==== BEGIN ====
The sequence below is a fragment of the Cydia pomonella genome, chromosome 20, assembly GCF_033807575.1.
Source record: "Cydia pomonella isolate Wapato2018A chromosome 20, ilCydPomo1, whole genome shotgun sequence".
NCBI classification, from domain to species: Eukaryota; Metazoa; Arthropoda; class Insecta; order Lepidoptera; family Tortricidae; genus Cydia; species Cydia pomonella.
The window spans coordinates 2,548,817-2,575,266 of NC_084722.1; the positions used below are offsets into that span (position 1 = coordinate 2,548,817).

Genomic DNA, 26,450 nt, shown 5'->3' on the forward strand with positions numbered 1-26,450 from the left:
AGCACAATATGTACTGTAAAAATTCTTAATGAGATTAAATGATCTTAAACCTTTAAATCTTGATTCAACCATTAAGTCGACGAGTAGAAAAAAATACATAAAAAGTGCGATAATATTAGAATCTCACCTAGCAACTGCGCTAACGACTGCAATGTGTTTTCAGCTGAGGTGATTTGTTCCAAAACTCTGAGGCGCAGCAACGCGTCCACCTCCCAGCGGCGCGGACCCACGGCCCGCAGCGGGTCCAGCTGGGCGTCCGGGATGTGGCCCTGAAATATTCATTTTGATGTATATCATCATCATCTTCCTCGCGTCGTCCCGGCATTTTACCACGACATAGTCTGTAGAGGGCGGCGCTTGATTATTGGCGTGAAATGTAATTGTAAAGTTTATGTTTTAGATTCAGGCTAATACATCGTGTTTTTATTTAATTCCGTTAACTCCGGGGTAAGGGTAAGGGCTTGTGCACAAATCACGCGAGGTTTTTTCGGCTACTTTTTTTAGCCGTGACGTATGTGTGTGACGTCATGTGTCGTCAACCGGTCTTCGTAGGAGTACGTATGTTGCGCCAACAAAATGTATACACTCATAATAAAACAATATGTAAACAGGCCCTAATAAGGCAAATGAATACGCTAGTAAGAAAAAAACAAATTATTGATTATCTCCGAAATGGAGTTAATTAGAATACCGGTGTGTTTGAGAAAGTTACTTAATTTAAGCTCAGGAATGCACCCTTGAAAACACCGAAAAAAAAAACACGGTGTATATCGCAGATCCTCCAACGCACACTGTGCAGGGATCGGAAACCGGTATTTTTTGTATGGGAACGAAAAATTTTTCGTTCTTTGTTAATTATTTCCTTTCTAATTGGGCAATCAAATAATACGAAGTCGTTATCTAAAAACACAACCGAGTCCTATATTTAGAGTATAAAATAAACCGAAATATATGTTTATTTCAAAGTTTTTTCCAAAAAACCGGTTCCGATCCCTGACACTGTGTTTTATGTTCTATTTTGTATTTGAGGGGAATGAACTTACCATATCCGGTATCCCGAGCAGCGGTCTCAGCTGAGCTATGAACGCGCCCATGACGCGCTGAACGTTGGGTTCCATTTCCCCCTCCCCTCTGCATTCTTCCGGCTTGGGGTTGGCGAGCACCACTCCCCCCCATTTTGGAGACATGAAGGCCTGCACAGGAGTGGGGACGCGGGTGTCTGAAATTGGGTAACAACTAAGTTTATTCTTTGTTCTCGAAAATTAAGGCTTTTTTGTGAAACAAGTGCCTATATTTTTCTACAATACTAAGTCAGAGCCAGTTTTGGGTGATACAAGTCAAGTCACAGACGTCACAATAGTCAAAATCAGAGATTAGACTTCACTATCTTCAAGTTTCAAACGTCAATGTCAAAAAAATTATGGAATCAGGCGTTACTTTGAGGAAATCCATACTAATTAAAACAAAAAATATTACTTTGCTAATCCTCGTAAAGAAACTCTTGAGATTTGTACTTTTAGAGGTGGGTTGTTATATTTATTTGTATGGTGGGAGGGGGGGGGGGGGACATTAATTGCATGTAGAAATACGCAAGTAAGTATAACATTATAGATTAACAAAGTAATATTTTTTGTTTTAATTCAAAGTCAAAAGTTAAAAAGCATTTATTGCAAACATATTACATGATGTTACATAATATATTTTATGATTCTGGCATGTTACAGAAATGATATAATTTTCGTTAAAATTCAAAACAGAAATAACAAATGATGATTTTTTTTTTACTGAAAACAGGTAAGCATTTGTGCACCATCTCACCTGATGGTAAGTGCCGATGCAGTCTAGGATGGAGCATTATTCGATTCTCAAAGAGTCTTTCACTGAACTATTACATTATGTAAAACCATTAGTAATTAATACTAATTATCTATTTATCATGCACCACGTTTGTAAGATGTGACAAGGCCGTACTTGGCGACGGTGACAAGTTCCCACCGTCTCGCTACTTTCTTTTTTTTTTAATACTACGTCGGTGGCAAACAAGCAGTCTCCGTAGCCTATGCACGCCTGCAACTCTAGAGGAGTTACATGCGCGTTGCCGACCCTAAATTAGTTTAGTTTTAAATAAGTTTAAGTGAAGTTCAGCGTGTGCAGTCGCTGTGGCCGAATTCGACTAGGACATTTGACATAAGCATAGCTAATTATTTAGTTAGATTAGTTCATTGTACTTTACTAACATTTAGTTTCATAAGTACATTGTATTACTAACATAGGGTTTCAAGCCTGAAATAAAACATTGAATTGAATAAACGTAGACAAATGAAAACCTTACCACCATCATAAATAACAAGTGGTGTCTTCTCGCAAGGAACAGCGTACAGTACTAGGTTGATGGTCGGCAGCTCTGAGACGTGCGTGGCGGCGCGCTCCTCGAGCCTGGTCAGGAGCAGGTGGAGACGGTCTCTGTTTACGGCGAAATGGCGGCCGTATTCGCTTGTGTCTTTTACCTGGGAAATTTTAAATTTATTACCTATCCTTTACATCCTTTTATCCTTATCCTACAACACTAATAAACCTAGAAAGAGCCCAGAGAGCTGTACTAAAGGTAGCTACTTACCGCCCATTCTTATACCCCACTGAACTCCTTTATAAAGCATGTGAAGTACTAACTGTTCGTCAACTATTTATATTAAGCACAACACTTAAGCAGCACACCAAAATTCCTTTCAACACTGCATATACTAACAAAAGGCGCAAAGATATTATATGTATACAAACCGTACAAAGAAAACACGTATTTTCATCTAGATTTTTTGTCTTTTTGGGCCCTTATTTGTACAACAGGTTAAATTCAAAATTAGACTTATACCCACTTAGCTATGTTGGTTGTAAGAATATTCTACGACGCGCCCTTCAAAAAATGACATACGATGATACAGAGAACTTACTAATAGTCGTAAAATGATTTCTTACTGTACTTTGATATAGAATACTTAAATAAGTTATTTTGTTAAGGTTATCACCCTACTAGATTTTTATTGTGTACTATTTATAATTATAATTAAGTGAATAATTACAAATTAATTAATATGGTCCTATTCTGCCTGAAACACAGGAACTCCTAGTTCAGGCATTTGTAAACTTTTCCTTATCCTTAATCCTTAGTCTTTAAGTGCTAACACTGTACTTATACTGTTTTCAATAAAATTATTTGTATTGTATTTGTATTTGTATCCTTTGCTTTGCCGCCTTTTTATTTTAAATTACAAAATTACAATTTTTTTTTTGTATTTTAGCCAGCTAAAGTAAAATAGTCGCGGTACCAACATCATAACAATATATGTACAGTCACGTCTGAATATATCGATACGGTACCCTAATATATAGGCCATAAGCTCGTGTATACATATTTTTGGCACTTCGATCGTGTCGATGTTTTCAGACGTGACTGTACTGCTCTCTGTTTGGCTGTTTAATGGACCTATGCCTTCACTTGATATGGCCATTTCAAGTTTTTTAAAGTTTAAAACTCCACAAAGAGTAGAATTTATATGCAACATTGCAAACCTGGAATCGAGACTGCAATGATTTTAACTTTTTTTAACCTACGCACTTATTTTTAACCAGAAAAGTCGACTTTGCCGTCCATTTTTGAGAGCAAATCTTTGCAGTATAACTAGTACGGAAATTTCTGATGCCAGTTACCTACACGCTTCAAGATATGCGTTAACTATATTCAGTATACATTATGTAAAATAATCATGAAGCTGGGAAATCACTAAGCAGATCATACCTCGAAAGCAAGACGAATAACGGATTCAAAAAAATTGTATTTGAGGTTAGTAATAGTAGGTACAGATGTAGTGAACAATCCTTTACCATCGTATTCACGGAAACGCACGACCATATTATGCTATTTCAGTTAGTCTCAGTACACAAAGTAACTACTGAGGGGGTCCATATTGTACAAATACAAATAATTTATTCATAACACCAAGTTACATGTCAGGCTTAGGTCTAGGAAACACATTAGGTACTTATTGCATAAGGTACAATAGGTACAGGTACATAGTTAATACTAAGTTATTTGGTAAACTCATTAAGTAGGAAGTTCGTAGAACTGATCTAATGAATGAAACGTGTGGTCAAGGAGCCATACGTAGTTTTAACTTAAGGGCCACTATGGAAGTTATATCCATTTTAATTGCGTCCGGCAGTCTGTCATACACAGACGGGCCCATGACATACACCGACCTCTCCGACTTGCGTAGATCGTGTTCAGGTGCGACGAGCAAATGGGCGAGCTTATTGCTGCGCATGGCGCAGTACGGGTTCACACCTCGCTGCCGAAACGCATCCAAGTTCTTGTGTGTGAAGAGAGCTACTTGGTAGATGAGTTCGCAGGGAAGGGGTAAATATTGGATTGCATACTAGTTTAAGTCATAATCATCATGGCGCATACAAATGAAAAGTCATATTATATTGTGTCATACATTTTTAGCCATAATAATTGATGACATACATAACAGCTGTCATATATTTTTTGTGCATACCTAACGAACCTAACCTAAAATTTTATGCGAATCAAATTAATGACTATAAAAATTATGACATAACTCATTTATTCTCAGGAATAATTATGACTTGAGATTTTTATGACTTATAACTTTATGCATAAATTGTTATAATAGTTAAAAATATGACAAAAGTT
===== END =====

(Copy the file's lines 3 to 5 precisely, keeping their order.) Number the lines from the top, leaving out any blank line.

NCBI classification, from domain to species: Eukaryota; Metazoa; Arthropoda; class Insecta; order Lepidoptera; family Tortricidae; genus Cydia; species Cydia pomonella.
The window spans coordinates 2,548,817-2,575,266 of NC_084722.1; the positions used below are offsets into that span (position 1 = coordinate 2,548,817).

Genomic DNA, 26,450 nt, shown 5'->3' on the forward strand with positions numbered 1-26,450 from the left: